I put that on Lizzie's [Elizabeth Olsen's] eyelids as well. That's another great trick to keep everything looking natural. Use a fluffy eyeshadow brush to apply bronzing powder over your eye makeup. Don't do this if you're working with blue or very different colours. But if you're sticking with earthy tones, it just finishes off the look and makes it look really natural. Once I started doing it, I realized how good it looked. It evens out the face, and makes the tones very even, so it looks less makeuppy.
With Lizzie's [Elizabeth Olsen's] second look, we'd done her makeup in the morning in a really natural way, and then she took a nap. When she woke up, the natural oils of her skin had made her makeup settle in. She had such a dewy, natural look, I just kept it and cleaned her up a tiny bit. I love that, when she doesn't look made up. It's very effortless, but the lips had a lot of drama.
Besides heavy contouring, what are your beauty pet peeves?
Definitely the wrong colour foundation, and too much of it. Also, I think heavy foundation can be really aging.
Seeing young girls with so much powder. It makes you look five years older. I'm like, "Don't wear powder." I mean, a little bit, yes—get rid of a little bit of shine. But for every day, just let your skin glow. I hate when women have masks. That bothers me I think the most out of everything.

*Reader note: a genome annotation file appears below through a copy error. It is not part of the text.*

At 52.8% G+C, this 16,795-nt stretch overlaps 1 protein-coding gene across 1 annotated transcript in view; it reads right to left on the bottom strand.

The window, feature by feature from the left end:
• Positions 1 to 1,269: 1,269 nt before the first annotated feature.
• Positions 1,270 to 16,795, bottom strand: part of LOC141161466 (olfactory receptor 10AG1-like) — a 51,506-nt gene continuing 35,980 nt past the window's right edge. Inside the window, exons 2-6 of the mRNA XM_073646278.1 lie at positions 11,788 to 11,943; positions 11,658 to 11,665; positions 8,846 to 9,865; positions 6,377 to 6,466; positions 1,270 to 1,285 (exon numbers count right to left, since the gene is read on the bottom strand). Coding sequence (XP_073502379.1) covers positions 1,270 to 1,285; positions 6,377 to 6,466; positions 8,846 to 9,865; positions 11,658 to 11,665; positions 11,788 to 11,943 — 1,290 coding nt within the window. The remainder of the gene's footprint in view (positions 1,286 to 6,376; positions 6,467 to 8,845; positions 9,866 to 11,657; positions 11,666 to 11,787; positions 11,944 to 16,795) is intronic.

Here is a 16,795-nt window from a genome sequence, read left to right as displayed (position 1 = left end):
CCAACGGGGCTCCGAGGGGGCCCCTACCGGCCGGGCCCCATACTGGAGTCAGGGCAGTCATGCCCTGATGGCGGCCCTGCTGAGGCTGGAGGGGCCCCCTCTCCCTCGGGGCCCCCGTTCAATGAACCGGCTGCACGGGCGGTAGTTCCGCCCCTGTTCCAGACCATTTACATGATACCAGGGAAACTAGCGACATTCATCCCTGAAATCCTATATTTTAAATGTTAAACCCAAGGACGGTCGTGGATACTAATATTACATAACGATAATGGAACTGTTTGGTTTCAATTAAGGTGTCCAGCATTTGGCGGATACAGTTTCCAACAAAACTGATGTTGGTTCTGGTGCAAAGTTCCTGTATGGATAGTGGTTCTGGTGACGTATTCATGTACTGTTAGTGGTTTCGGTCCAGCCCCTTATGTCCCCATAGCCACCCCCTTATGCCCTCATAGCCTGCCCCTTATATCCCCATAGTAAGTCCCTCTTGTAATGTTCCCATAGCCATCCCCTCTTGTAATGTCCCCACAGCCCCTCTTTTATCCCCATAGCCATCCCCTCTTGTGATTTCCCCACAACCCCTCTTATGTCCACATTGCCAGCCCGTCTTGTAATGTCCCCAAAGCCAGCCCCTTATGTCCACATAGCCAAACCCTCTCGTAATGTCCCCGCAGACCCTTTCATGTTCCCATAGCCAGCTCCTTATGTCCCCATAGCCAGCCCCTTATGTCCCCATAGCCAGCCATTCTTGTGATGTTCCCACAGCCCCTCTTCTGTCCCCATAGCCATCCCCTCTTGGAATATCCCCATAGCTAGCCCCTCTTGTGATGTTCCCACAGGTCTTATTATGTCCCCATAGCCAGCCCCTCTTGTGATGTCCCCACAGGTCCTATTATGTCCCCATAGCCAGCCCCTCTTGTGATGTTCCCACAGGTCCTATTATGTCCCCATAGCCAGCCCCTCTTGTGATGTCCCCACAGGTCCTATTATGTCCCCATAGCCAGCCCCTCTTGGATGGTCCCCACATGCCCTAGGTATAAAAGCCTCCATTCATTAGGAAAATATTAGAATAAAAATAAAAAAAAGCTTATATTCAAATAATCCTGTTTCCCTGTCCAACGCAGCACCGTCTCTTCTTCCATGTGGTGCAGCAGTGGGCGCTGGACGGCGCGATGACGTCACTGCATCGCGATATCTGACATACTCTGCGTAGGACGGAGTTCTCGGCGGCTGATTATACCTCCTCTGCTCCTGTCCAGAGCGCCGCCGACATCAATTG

Anything too harsh. If you do a really heavy eye, go lighter on the lips. Also eyeliner that goes down. You want it to lift. And those heavy strip lashes that people wear, I am not a fan of.
If you're looking at runway trends, you have to adapt them to make them wearable. Bright pink eyeshadow can look great on runway, but it's not necessarily the best look for everyday.
Obviously, the over-contoured face and the over-contoured eye.
What are your thoughts on brows?
The Ombré brow is not my sort of thing. I definitely like to keep the brow lighter on the inner corner and darker on outer corner, but not in a way that you'd notice. I'm doing it in a way that nobody will know.
I like a heavy brow, but if it's too heavy, it can age you. It can make you look harsh or even more stern. I'm definitely a fan of a natural-looking brow, rather than a heavy, painted-on, square-looking brow.
What's the one product you can't live without?
Definitely the Armani foundation. Also, I always think the Simple Eye Make-Up Remover Pads are a must-have for everyone's purse. The other thing that really bugs me is when I see smudged makeup. I find it so distracting.
If you have these with you, you can just check yourself periodically. They're super-light and so tiny, you can carry them around with you. It's kind of like having Q-tips with you and eye makeup remover.
Roll them up and use them like a Q-tip. I use them all the time to fix things, so if your eyeliner smudges, you can literally just fix it in a second. Or I do cat eyes sometimes and I just throw them under and make them totally perfect. You get a really flat edge. I would say carry these with you wherever you go.
It's great that you use a mix of prestige and affordable products.